You description of how to update might work on a desktop computer but not on a car. It is unlikely there is a “hard drive” in the conventional sense. There may not be an operating system either. Likely there is a solid state memory in the nav system runing dedicated integral code and it is protected from interference from people just like you (no offense). Car makers don’t want you inside their boxes.

You can buy integrated navigation systems if you do a search but they are dang near the same price as a factory unit. There is a reason they charge a couple thousand. I’d take it back to the dealer and have them install it or swap for one with the Nav system.

Worth checking with the dealer, but they may ask big $$$, or refuse. I’d use my phone.

I’d get a TomTom or Garmin to take with you, or the smart phone app idea. The cost difference between the model you have and the model with satnav was probably less than paying the dealership to install…or fix…a factory replacement unit.

I took a quick look on the ewd, it does not look it would be hard to install an aftermarket system. The climate control and multi display do connect to the radio but I believe they will work without the radio.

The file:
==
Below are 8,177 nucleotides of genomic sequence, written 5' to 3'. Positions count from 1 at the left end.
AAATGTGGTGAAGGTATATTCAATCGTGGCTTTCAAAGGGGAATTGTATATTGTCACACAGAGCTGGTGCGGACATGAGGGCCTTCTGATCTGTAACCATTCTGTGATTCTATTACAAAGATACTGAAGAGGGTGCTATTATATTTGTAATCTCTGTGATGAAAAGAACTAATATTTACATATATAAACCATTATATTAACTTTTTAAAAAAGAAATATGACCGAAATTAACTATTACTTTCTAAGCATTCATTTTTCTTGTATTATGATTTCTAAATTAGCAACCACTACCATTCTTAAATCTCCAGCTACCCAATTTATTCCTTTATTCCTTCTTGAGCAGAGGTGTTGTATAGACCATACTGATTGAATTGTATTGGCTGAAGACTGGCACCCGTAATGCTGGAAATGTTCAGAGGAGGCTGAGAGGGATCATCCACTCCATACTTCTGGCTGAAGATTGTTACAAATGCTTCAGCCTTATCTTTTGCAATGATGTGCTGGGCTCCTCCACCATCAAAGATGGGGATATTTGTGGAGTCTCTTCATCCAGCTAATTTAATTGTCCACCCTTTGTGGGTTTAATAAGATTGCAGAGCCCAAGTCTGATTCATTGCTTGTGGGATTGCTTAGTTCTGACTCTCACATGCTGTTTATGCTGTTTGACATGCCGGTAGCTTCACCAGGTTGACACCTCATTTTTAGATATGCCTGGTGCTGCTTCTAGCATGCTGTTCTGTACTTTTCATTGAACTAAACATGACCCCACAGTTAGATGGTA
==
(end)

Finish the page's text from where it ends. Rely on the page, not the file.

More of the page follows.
Navigation is another overrated thing in the car. I put a system in my car, mainly for the rearview camera and bluetooth and the nav is pretty much not used. The one on my phone is fine if I needed one. If you have bluetooth and rearview camera, then invest in a good phone stand.

A lot can depend upon your tolerance for financial pain. If you install a Navigation system, or have it done, then any warranty repairs in the future can be legitimately denied if any electrical issues crop up that are related in any way, shape, or form to that installation; directly or indirectly.

I remember while working for VW a buyer of a brand new GTI chose to install a new stereo himself as he preferred the aftermarket over the original and did not like the dealer price.
The car was 2 weeks old when it was towed in with a burnt wiring smell.

I was the unfortunate soul who had to replace the instrument panel wire harness which was fried due to the incorrect connection of one single wire; and at the ticked off car owner’s expense. The fuses kept popping and the guy kept upping the amperage rating. At some point the fuse held and the wiring surrendered.